University of Toronto scientist Bryan Gaensler has made a career studying cosmic magnetism. Most people know that the Earth has a magnetic field, with North and South Poles, but magnetism is also found across the universe. The entire Milky Way is magnetic, with electric currents carried across the vast void of space by electrons. Scientists like Gaensler are particularly focused on characterizing the form and structure of cosmic magnets. They are also trying to figure out where their magnetism originally came from.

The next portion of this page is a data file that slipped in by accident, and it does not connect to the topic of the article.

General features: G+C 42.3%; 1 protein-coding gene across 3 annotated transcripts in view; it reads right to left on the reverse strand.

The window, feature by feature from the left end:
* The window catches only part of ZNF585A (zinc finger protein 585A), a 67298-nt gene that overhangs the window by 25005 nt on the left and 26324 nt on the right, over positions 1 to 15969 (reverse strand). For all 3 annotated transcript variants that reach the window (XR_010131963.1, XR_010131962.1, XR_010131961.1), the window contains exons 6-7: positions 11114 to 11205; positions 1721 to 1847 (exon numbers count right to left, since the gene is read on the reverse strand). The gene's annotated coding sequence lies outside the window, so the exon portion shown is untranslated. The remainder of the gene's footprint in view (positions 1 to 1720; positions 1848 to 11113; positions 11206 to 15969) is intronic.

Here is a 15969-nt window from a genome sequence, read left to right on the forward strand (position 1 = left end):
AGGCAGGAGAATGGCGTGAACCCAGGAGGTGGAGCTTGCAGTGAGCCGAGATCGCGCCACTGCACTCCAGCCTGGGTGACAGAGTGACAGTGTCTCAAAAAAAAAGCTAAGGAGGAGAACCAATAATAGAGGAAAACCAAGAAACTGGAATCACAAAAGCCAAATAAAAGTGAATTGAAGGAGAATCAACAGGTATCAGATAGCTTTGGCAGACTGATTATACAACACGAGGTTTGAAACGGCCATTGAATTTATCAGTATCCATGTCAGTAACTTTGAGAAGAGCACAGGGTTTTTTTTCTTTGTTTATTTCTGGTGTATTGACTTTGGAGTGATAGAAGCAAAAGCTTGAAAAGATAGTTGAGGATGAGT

- Magnetism is found across the universe, and Bryan Gaensler of the University of Toronto has made a career of studying magnetic forces behind our planet.
- The magnetic currents that give the Earth its magnetism are transported by the planet’s molten core, while those associated with the Milky Way are transported through the void of space by electrons.
- Scientists like Gaensler are currently focused on figuring out what cosmic magnets are like, and where they came from.
“There are magnets in your credit card, your cellphone, your car, microwave oven, and computer – and perhaps also pasted all over your refrigerator.”